My previous agent had been shopping this story about a bagel wanting to enter a dance contest and finding a cupcake to be his partner around since 2004. I always got back notes such as, “the puns are more for adults,” “the romance is too old for kids.” I kept rewriting it because the image of a happy-go-lucky bagel stuck with me, and I thought the bakery puns were funny. So later, between agents, I sent this story to Meredith Mundy who was then at Sterling and she liked it! Meredith worked with me to give the story more heart, and 14 years since I first wrote the story, the book came out.

It was worth the wait. I just adore Helen Dardik’s illustrations and Sterling really got behind the promotion of the book. They made Valentine’s Day cards and stickers which were really fun to share at schools and signings. Helen’s characters and saturated colors inspired me to have a dress designed by a college fashion student so I could promote the book and wear the dress to school visits and book conferences. I got a lot of mileage out of that dress! Bagel In Love’s humor also gave me the confidence to approach Sterling about writing a joke book about food. They said yes, and Lettuce Laugh: 600 Jokes About Food came out in September.


When I was a young girl, I wanted to be a teacher.  I’d line up my stuffed animals – Billy Bear, Boing Boing, Easter Bunny – in front of a board with magnetic letters and numbers and teach them the alphabet and how to count. In high school I wanted to be a tennis player.  I was on the tennis team and played at our neighborhood tennis club in the summers – and even competed in tournaments. Then in college I thought digging dinosaur bones would be a cool job. Or working at a big time advertising agency. It wasn’t until after college, when I was working at my small public relations agency, that I decided I really wanted to write children’s books. I was so inspired by the magic that happens when reading a story that I wanted to see if my active imagination could create magical moments for kids all over the world. So I started writing. Luckily, I sold my first manuscript, Hippity Hop, Frog on Top, in 1992.  I’ve been writing ever since.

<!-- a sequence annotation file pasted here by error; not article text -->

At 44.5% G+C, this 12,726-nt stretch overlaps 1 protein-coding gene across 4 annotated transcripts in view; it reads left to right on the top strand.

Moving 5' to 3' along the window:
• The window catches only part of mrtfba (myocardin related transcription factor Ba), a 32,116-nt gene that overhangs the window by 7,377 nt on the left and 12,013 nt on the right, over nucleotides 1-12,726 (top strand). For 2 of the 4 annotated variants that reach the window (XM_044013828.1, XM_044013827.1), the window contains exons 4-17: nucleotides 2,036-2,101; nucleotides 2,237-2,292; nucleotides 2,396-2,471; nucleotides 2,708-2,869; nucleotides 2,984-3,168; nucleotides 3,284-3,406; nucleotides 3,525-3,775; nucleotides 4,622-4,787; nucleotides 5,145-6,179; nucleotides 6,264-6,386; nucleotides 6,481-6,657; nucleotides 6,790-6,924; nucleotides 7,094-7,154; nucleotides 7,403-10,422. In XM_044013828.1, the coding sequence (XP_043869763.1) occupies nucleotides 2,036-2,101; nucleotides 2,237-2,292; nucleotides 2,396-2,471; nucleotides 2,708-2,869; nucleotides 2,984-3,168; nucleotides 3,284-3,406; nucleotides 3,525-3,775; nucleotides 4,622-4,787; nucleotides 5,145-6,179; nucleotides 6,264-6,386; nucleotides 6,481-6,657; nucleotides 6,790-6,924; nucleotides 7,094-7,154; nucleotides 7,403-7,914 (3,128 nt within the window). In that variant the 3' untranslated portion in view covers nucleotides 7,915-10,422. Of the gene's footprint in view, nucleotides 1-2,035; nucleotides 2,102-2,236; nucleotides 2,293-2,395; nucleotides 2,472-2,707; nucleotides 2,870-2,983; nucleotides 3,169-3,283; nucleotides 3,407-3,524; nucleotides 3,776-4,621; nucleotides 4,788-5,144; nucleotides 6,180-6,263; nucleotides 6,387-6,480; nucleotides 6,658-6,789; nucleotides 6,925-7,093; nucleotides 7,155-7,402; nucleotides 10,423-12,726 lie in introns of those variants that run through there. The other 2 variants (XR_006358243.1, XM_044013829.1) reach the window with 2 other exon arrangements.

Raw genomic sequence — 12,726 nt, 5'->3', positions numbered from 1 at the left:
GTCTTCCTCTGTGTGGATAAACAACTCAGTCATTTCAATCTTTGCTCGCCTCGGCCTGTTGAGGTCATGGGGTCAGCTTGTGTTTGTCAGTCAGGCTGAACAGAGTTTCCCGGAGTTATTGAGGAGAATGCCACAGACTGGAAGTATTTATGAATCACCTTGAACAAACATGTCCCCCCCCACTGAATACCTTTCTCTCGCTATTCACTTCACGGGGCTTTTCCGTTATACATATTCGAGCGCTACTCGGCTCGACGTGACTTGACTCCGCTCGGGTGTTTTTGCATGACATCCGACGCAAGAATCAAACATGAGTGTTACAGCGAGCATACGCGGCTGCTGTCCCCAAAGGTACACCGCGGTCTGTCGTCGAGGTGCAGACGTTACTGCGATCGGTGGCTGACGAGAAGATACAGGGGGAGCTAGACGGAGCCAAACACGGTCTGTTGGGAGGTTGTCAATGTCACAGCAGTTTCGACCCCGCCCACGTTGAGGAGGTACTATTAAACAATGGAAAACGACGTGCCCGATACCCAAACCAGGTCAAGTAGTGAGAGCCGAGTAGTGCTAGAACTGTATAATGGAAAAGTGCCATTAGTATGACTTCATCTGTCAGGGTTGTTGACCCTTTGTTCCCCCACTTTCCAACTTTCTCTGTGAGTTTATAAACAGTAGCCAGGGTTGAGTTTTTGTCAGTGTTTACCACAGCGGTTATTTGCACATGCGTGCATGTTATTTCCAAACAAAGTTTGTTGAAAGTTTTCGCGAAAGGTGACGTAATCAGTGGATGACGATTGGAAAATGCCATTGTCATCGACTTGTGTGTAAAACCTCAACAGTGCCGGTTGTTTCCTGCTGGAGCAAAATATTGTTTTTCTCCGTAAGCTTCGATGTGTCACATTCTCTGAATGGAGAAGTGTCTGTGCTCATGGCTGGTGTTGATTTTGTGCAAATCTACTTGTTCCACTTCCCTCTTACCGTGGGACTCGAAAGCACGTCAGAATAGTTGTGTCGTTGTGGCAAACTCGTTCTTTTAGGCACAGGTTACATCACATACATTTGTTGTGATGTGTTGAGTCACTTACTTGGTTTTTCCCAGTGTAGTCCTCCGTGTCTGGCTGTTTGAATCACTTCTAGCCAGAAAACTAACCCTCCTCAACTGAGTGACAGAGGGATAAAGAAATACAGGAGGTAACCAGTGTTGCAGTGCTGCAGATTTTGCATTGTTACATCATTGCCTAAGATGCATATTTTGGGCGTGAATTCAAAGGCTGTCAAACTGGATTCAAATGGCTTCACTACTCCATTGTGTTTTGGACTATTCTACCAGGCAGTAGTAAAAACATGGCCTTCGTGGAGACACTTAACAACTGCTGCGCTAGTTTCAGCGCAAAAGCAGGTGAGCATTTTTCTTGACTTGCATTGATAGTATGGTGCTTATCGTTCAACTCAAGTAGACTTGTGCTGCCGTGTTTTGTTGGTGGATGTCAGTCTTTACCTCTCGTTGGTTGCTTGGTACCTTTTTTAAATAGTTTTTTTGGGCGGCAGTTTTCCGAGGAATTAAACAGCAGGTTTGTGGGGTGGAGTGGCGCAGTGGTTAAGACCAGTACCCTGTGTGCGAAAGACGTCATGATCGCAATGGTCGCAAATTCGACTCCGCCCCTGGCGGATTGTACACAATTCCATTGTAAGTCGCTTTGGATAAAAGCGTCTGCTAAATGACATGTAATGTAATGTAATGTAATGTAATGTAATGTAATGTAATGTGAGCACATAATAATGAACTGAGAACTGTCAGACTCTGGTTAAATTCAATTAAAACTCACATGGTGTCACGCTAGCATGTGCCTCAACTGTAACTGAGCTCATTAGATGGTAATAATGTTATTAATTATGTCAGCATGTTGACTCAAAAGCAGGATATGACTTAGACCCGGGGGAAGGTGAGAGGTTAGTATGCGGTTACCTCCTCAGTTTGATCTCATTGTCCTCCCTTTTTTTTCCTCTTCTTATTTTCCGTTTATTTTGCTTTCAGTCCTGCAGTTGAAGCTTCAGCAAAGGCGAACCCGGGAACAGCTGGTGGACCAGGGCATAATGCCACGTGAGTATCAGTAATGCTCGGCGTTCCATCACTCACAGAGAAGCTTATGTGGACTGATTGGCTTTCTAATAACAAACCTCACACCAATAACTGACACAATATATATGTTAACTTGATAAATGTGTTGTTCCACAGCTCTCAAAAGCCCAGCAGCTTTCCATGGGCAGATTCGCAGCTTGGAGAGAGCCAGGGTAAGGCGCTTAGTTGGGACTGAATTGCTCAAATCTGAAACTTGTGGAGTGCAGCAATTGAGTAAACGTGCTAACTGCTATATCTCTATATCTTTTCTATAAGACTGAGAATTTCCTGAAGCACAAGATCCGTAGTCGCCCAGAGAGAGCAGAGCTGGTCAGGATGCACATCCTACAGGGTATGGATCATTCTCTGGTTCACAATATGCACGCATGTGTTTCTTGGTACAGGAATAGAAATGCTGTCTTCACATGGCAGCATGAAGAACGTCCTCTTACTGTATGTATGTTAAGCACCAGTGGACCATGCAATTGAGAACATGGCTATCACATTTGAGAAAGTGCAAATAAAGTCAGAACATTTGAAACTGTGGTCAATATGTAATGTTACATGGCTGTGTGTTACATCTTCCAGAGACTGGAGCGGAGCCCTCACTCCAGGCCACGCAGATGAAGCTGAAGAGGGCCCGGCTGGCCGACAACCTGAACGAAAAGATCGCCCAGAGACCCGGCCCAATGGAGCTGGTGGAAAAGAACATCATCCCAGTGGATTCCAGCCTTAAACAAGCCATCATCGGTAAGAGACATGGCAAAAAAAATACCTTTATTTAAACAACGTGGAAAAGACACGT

I love the freedom of being my own boss, of coming up with ideas on my own, and writing that first draft to see if my idea has any spark. I’m not so crazy about the revising process although there are thrilling moments when I figure out a better way to say something, nail dialog, or work through a complicated plot line. The most exciting moment is when an editor says they want to publish my story.  Then I know all my hard work has paid off, and that soon, children will enter my imaginative world through a book. Check out her website:

Natasha Wing has published 36 children’s books, with more in the works. She is best known for her paperback series based on the popular story, The Night Before Christmas. The stories are about families celebrating holidays and other big events in kids’ lives such as the first day of school and losing a tooth. Her titles include The Night Before Kindergarten which has sold more than 2 million copies and has regularly been on bestseller lists since its publication in 2001. When Jackie Saved Grand Central is a narrative nonfiction about Jacqueline Kennedy Onassis’s fight to save the famous train terminal in New York City. The book received starred reviews from Booklist and Kirkus, is a Colorado Authors’ League winner, and is also published in Chinese. Natasha lives in Fort Collins, Colorado. She collects squished pennies.


Helen Dardik was born by the Black Sea in Odessa, Russia and now works out of Canada. After living in Siberia, studying art & design in Israel, and finally settling in Canada in 1993, she began working as a graphic designer and illustrator. Helen mainly works in digital media, but once in a while watercolor, gouache, oil paint, and embroidery find their way into her repertoire. Her inspiration comes from her 3 little girls, vintage illustration, and her own childhood.

Thank you Natasha for sharing your book and journey with us. It looks like a fun picture book. Good Luck!